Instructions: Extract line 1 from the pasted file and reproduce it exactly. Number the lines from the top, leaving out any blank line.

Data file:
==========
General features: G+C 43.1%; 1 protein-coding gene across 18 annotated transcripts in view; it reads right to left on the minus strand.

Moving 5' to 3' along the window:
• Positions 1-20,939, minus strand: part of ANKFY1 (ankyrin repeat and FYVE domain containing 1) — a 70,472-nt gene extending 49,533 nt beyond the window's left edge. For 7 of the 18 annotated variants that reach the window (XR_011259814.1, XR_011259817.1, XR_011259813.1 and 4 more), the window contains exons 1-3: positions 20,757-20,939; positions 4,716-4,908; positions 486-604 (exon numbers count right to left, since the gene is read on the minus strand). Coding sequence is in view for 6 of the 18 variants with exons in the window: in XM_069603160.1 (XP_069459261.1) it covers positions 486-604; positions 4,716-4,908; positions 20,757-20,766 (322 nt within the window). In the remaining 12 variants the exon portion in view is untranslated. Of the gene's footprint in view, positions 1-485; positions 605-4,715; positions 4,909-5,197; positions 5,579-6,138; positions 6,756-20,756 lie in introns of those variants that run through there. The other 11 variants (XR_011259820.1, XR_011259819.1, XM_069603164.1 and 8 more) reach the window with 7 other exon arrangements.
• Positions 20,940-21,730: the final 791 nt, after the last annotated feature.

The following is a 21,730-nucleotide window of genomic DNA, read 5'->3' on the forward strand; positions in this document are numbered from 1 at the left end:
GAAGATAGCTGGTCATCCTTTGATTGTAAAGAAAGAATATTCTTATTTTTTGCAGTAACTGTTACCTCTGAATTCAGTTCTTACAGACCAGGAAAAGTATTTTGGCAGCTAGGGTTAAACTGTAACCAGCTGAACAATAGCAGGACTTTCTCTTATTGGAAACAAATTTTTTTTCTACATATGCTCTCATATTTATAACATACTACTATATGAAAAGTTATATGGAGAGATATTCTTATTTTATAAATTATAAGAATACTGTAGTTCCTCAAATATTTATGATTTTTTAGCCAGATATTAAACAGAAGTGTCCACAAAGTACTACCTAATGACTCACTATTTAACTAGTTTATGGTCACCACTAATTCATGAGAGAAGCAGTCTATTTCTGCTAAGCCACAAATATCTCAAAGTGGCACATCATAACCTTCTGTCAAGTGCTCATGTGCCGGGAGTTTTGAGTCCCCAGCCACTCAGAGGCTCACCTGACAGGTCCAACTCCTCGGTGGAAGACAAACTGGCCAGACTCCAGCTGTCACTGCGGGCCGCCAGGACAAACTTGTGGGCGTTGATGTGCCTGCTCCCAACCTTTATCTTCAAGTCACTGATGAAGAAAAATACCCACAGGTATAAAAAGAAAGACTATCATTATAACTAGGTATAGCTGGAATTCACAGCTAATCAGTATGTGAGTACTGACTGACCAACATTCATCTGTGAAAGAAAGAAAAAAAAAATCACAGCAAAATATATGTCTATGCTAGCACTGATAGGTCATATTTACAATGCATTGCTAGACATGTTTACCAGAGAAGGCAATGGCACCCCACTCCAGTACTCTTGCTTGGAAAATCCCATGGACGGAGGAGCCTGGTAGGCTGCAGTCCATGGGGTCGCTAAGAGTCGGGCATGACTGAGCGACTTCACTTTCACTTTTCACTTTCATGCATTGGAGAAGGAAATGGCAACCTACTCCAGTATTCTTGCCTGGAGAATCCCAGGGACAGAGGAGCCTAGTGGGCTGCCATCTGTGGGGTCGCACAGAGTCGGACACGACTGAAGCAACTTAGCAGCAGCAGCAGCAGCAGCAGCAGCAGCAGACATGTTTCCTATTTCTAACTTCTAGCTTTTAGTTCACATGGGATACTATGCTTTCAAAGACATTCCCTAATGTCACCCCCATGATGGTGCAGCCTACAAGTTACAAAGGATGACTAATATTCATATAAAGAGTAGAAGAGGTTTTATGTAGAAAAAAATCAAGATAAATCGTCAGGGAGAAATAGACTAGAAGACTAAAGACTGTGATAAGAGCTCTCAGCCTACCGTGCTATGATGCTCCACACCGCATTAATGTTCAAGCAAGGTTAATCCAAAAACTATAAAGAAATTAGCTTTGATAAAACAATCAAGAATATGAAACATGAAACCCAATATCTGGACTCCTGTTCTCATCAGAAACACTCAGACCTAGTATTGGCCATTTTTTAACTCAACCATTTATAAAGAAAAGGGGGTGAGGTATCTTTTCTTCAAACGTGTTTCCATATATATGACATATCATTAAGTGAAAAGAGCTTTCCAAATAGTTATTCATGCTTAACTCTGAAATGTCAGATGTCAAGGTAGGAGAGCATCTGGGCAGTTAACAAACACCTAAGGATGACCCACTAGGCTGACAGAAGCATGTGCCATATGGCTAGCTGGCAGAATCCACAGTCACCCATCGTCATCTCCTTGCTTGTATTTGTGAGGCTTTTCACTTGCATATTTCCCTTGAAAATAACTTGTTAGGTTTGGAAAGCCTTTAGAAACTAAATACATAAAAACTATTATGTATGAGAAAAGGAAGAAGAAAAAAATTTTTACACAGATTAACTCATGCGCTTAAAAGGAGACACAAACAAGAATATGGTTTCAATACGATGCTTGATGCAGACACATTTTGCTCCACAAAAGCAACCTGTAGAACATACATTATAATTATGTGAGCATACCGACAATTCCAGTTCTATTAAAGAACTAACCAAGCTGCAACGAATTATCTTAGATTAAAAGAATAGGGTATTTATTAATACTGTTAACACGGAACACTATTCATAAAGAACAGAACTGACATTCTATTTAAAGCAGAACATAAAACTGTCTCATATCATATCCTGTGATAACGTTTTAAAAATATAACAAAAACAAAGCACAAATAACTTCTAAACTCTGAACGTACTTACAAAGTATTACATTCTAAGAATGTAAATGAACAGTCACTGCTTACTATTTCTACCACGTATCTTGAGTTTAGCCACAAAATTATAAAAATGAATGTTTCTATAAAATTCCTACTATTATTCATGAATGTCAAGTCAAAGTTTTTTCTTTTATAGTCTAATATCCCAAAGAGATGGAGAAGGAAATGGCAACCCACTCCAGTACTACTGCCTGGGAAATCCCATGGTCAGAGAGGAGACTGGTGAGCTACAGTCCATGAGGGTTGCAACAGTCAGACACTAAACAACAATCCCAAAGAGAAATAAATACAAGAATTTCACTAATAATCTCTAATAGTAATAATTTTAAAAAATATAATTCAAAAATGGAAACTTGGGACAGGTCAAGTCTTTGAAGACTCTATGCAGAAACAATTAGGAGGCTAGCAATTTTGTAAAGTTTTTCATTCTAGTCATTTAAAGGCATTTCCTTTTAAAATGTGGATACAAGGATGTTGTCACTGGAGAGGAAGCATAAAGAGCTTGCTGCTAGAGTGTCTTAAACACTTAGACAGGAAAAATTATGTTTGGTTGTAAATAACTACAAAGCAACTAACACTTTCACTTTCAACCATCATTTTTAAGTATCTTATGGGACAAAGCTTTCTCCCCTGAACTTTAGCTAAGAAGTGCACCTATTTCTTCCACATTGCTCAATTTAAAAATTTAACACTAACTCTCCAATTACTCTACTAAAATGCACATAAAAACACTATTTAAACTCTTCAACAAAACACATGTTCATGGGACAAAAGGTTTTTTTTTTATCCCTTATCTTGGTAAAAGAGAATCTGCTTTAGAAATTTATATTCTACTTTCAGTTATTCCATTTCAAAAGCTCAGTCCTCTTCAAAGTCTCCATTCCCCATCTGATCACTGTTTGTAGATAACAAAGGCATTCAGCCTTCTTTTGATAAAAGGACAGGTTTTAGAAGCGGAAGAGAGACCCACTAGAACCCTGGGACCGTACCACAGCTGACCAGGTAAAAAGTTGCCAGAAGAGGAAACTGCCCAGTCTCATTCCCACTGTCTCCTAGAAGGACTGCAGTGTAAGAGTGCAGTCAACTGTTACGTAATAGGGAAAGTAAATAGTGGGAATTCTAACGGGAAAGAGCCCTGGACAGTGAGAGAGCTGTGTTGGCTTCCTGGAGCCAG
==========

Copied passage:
General features: G+C 43.1%; 1 protein-coding gene across 18 annotated transcripts in view; it reads right to left on the minus strand.